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Dale Road to Beraking

Dale Road to Beraking

Bibbulmun Track

Directions - Take Brookton Hwy east from Armadale until you reach the turnoff for Ashendon Rd. Follow Ashendon Rd for 3-4km before making a right turn on Dale Rd. Dale Rd takes you all the way to the summit of Mt Dale but the Bibbulmun Track crosses at Omeo Rd, where there is an area to park your car. 


The Hike - After completing a previous section of the Bibbulmun Track in July using Mt Dale as a starting point, I was keen to come back out and head north this time. An early start beckoned for the hour long trip to the base of Mt Dale off Brookton Hwy and it looked like it was going to be a nice sunny day. Instead of starting at the top of Mt Dale like I did before, I parked on Omeo Rd where the Bibbulmun Track crosses Dale Rd. The destination today was the Beraking campsite, about 10km from Omeo Rd and through some fantastic sections of bushland.

The hike from the starting point (476m ASL) is pretty much all downhill from Omeo Rd so the trip to Beraking (or #bearking as someone had marked on the hut sign) is fairly easy on the legs. This was a welcome start to the hike as I had visited Jacobs Ladder for the first time ever on Thursday and my calf muscles were still feeling a little tender. Leaving my half orange car (wet gravel roads made for some fun rally driving) I headed north towards the familiar yellow Wagyl and the bushfire affected forest on the slopes of Mt Dale. Scenes of pink, black and green were prevalent for the first couple of kilometres and with the sun shining through it made for some amazing photo opportunities. Eventually the colours changed back to the familiar greens of a healthy Jarrah forest as I turned east and began the first of many mini descents. Not far down the track I noticed the skies behind me darkening quickly and with the sun still shining bright from the east, the contrast was spectacular. I snapped a few quick photos and it wasn't long before I could feel spots of rain falling. Putting away the camera into a waterproof bag (this would be a regular occurrence), I grabbed out my rain jacket and prepared for the downpour. Just as my luck would have it, as the rain starting falling I passed through a thicket of bright yellow wildflowers.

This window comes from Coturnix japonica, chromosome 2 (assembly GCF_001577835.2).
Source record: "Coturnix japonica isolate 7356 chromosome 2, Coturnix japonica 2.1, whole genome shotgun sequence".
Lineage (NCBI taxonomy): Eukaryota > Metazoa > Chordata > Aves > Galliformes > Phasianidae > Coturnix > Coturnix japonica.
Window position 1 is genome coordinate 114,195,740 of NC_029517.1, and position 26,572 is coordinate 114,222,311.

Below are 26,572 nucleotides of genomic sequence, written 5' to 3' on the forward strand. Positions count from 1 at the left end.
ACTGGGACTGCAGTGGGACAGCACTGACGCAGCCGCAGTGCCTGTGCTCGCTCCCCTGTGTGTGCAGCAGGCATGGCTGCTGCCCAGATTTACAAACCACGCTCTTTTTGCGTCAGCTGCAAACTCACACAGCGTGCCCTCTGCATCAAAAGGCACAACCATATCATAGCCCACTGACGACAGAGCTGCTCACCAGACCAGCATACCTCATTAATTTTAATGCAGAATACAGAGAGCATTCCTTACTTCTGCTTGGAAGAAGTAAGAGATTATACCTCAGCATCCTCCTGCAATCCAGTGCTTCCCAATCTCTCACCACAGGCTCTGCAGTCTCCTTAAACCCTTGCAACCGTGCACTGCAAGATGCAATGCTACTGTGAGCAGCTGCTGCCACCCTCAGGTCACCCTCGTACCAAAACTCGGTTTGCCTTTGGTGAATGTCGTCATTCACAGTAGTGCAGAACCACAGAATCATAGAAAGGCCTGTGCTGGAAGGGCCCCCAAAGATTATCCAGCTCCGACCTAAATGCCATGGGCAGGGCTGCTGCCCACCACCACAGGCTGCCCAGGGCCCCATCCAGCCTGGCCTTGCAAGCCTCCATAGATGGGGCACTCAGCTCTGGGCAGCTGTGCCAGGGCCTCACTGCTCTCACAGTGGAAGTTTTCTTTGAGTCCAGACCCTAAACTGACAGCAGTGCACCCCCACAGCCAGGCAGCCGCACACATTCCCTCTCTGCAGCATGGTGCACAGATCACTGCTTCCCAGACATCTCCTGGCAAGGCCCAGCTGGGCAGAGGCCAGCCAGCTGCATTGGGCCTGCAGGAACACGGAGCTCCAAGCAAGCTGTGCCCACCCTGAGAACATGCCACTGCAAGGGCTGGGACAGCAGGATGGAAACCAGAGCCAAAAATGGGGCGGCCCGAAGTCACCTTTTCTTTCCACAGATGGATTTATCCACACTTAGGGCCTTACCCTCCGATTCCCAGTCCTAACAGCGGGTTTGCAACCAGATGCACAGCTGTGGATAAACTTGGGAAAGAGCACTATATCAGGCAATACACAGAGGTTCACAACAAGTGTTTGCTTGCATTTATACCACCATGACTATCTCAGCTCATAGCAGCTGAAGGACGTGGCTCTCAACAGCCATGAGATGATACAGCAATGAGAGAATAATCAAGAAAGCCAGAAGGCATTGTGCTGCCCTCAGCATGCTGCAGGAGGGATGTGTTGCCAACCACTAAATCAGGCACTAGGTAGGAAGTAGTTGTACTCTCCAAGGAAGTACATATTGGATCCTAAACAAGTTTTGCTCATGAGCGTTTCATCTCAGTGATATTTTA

With my camera safely tucked away and the rain getting heavier I made a note to remember this spot for the return trip. Then as soon as I exited the alley of yellow, the rain stopped and it was bright blue skies to the west again. I stopped in an open space overlooking the valley to the north and packed away my rain gear/unpacked my camera. I was happy to have clear skies for this section as the trail deviated to the south a little bit, giving a great view back to Mt Dale. The excursion south doesn't last long and the trail makes its second significant turn, this time to the north. At the turn there are great views east into the valley and with the landscape now covered in a fresh coat of moisture, it was a pretty sight. From here there is another little descent down a 4x4 track that would require a serious machine to negotiate and at the bottom is a raging creek crossing. Luckily there was a small piece of wood over the creek so I could cross the torrent without getting my legs wet (see gallery at the bottom of the page). There is a crossroads here right in front of the old concrete water tank and the trail darts straight, just to the right of the tank and into some thick Karri Hazel.